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|For if,' said I, ' Scsevola, no will shall be properly made but what is of your writing, |
all of us citizens will come to you with our ... will you do nothing V adding, ' for he
does not seem to me to be a free man, who does not sometimes do nothing ;' of ...
|Heraclitus ~ If a man insisted always on being serious, and never allowed himself |
a bit of fun and relaxation, he would go mad or become ... 427-347 BCE ~ He
does not seem to me to be a free man who does not sometimes do nothing.
|One disadvantage of having nothing to do is that you can't stop and rest. It is |
impossible to enjoy idling thoroughly unless one has plenty of work to do.
Jerome K. Jerome He does not seem to me to be a free man who does not
sometimes do ...
|Learning The eagle never lost so much time as when he submitted to learn from |
the crow. William Blake It takes ten ... Thomas Hobbes He does not seem to me to
be a free man who does not sometimes do nothing. Cicero Lend He who lends ...
|... Reference Bob Phillips. A learned fool is one who has read everything, and |
simply remembered it Josh Billings ... is the mother of philosophy. Thomas
Hobbes He does not seem to me to be a free man who does not sometimes do
|Robert Browning He does not seem to me to be a free man who does not |
sometimes do nothing. Marcus Tullius Cicero Give me books, fruit, French
wine and fine weather and a little music out of doors, played by someone I do not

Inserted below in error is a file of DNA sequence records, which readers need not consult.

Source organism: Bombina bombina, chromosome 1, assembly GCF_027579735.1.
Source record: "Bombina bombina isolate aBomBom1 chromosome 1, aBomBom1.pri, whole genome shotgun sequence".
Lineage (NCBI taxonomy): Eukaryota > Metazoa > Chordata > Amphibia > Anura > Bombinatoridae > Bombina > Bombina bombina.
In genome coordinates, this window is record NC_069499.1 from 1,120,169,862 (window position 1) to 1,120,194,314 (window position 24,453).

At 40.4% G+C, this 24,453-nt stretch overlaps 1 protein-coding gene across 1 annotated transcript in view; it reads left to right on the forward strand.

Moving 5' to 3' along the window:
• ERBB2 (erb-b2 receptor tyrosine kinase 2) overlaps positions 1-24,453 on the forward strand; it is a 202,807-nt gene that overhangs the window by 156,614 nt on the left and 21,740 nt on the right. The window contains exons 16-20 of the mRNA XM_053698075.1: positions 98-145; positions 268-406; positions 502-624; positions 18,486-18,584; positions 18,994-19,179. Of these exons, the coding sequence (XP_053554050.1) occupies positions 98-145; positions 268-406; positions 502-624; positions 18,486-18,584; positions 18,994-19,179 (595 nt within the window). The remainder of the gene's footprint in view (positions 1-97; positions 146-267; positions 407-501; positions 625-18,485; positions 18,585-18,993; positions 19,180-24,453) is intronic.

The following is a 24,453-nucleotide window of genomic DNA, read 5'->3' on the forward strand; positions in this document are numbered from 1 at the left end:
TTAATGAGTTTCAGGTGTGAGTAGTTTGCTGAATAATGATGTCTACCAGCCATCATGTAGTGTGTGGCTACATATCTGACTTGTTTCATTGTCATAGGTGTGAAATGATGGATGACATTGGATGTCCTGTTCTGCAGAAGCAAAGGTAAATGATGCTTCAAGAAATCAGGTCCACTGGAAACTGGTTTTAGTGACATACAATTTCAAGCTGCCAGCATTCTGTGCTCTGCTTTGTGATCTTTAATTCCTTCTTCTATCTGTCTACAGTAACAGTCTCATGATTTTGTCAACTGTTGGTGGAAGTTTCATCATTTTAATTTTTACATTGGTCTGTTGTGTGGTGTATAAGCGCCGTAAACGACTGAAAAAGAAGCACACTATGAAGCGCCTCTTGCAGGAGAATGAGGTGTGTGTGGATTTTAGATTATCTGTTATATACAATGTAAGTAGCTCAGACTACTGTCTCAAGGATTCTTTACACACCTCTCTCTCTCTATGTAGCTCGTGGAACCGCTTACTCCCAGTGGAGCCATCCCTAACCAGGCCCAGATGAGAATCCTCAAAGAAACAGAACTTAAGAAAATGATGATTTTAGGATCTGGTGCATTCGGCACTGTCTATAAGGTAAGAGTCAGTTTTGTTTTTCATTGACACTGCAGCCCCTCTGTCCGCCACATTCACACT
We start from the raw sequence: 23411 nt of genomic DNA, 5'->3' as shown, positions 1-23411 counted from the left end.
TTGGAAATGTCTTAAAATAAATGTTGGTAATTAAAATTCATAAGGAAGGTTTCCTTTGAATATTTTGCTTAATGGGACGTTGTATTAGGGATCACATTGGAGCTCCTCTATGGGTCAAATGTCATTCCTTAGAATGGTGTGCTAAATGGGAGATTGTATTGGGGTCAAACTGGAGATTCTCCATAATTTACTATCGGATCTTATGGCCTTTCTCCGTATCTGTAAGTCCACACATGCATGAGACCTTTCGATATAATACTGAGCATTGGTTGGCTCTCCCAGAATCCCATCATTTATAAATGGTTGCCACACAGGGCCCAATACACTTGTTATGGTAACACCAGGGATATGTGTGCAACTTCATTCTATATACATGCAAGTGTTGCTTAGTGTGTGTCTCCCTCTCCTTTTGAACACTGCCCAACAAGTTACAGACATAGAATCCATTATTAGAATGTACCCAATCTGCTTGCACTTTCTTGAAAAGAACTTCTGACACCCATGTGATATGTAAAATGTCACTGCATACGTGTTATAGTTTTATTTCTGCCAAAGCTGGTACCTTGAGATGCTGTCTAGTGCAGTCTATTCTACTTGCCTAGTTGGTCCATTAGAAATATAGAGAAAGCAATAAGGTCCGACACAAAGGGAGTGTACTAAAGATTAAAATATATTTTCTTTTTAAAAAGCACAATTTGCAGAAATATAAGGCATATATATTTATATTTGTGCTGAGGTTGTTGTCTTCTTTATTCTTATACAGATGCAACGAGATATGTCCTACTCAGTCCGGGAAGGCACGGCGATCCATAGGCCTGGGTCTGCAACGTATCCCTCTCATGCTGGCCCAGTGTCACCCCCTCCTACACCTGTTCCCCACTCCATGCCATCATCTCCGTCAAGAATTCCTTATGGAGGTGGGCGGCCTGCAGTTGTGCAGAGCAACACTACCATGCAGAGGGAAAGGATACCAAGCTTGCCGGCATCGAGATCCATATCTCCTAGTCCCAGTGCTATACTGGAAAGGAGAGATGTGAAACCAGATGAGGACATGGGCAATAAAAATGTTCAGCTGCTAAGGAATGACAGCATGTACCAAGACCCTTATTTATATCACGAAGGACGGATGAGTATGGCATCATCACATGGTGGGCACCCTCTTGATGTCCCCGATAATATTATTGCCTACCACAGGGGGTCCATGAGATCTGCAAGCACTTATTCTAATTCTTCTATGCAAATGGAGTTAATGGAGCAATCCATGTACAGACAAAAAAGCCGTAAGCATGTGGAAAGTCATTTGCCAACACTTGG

|Having been told that they are special, that performance is not required for praise|
, and that fun, leisure, and lifestyle come ... Work anoI Leisure Time David Knox
He does not seem to me to be a free man who does not sometimes do nothing.
|He does not seem to me to be a free man who does not sometimes do nothing. |
Marcus Tullius Cicero Take a Vacation Every Year Vacation time is given for a
reason: your employers, believe it or not, want you to take a vacation. Yes, you'll ...
|adding, 'forhe does not seem tometo bea free man, who does not sometimes do |
nothing;' of which opinion, Catulus, Istill continue; and, when I come hither, the
mere privilegeofdoing nothing, and of being fairly idle, delights me. ... For as
Caius Lucilius, a manof great learningand wit, used to say,thatwhat he wrote he
would neither wish to have read by the most illiterate persons, norby those of the
|From the first two of these forms, my father was as free as any man ever was. ... I |
know nothing about this circumstance. ... It was not, therefore, at least it does
not seem to me to be, a marvellous folly, if he sometimes believed that he had
... He had no consumption in his last years, and I do not believe he ever had any.